Myanmar: Sectarian violence spread to a new region of Myanmar, with a mob burning shops in a northeastern town after unconfirmed rumors spread that a Muslim man had set fire to a Buddhist woman.
The spread beyond the western and central towns where deadly mob attacks and arsons have occurred since last year will reinforce doubts that President Thein Sein’s government can or will act to contain the violence.
The extent of Tuesday night’s violence was unclear, as the area is remote and officials were difficult to reach at a late hour. Unconfirmed reports on Muslim news websites said a large mosque and a Muslim orphanage had been burned down.
A politician in Lashio in Shan state, Sai Myint Maung, said authorities banned gatherings of more than five people after about 150 massed outside a police station demanding that the alleged culprit in the unconfirmed immolation be handed over. The mob also burned some stores, he said.
According to the rumors, the man doused the woman with gasoline and set her alight. The attack could not be confirmed, but a Muslim-oriented news website that described it said the attacker was not Muslim.
A resident who asked not to be identified for fear of reprisals confirmed by phone that some shops were burned near the police station and the hospital where the victim was said to have been taken. A Lashio resident, Than Htay, said he could see smoke and had heard about the ban on gatherings. He said calm had been restored.
However, the website of the Muslim-oriented M-media Group said Lashio’s biggest mosque had been torched by a mob while firefighters stood by, and a Muslim school and orphanage was also burned down. It did not say if there were any casualties. Its report acknowledged the burning of the woman but said the perpetrator was not a Muslim.
While the account could not immediately be confirmed, the website’s accounts of past violence against Muslims in Myanmar were subsequently reported in other media. Several photos circulating on Facebook also showed what was purported to be the mosque in flames.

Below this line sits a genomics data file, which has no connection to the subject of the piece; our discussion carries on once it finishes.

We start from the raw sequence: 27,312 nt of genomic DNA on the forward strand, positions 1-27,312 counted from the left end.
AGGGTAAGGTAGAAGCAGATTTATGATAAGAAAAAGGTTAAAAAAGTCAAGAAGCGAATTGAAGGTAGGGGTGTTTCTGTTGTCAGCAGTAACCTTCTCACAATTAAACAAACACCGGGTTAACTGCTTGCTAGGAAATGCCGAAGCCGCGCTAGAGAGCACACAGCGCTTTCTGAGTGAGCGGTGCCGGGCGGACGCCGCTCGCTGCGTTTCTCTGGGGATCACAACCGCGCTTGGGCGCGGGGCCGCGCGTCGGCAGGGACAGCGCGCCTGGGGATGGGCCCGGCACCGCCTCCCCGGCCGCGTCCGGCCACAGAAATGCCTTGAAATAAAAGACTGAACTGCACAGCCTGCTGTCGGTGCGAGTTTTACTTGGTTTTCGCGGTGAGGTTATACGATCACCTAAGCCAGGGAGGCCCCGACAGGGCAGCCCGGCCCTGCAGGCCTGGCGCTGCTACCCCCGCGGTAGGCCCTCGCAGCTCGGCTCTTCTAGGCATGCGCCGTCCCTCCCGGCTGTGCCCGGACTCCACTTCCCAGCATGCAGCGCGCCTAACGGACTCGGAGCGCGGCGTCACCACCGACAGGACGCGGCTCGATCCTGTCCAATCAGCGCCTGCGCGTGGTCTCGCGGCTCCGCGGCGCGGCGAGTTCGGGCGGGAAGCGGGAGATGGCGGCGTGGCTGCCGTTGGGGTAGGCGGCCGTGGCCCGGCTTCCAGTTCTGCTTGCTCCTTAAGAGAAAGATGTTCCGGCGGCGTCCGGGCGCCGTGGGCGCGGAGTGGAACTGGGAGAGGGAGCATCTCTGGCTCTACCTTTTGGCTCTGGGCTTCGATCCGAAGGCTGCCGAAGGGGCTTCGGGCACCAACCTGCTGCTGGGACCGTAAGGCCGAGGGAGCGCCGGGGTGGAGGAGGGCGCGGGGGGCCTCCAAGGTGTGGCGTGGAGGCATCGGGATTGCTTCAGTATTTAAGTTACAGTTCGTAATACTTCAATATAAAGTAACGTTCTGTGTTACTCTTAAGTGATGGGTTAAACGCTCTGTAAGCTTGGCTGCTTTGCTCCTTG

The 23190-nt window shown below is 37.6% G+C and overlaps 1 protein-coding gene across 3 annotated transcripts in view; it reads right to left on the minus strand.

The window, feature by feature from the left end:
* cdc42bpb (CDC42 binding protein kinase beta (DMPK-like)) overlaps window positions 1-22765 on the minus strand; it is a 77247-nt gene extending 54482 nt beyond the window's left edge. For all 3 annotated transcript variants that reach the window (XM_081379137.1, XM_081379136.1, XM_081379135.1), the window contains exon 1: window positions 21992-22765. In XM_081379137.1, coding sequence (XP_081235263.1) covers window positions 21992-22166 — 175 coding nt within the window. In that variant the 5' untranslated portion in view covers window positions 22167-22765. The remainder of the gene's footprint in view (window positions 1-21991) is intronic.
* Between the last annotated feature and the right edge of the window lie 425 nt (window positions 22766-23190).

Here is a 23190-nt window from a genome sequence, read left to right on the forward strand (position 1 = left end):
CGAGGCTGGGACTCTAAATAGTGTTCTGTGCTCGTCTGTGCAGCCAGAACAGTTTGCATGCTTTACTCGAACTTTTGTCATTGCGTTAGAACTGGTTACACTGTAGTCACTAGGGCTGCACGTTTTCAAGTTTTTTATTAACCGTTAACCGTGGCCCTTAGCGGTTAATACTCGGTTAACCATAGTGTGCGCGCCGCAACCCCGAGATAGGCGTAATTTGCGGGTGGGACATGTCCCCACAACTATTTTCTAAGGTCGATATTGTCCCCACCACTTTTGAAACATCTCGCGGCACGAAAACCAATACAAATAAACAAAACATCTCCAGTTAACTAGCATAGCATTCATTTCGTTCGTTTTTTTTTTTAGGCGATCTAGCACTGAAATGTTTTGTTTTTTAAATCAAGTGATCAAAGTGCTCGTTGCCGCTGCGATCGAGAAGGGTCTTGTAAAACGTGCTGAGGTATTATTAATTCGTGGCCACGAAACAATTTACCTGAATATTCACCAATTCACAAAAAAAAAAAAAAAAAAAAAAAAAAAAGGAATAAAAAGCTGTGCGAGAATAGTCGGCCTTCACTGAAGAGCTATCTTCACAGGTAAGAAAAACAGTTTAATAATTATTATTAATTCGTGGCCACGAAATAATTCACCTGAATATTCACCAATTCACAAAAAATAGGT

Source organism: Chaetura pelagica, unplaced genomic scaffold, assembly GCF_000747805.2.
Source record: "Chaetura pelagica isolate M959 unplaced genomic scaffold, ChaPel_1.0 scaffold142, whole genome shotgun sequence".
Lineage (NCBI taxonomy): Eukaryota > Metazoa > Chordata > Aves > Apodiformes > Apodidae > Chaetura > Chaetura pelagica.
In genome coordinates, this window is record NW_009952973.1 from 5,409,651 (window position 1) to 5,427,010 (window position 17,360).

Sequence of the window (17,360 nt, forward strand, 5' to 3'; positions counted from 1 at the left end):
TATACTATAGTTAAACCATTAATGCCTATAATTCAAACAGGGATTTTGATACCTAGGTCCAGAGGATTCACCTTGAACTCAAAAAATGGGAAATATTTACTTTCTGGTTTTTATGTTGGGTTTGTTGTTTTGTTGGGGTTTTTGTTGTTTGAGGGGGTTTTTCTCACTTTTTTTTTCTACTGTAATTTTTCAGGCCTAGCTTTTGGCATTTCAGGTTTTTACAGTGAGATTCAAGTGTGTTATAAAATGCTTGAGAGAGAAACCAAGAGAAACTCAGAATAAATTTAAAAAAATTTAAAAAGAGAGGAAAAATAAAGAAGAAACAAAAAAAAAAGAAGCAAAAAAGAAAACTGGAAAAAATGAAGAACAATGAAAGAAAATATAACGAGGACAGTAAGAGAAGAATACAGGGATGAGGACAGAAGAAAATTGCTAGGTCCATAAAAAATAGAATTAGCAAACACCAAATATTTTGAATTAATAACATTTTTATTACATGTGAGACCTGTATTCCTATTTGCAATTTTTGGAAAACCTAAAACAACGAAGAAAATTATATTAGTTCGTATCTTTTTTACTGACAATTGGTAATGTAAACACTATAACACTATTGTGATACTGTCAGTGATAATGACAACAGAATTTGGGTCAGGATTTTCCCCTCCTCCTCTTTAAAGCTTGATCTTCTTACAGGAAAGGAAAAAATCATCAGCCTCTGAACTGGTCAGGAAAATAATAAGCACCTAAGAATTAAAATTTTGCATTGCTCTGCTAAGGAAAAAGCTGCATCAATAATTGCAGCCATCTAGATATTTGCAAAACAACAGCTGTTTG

The sectarian violence began in western Rakhine state last year, when hundreds died in clashes between Buddhist and Muslims that drove about 140,000 people, mostly Muslims, from their homes. The violence had seemed confined to that region, but in late March, similar Buddhist-led violence swept the town of Meikthila in central Myanmar, killing at least 43 people.
Several other towns in central Myanmar experienced less deadly violence, mostly involving the torching of Muslim businesses and mosques.
Muslims account for about 4 percent of the nation’s roughly 60 million people. Anti-Muslim sentiment is closely tied to nationalism and the dominant Buddhist religion, so leaders have been reluctant to speak up for the unpopular minority.
Thein Sein’s administration, which came to power in 2011 after half a century of military rule, has been heavily criticized for not doing enough to protect Muslims.
He vowed last week during a U.S. trip that all perpetrators of the sectarian violence would be brought to justice, but so far, only Muslims have been arrested and sentenced for crimes connected to the attacks.
Muslims, however, have accounted for far more of the victims of the violence, and rights groups have accused certain authorities of fomenting a campaign of ethnic cleansing.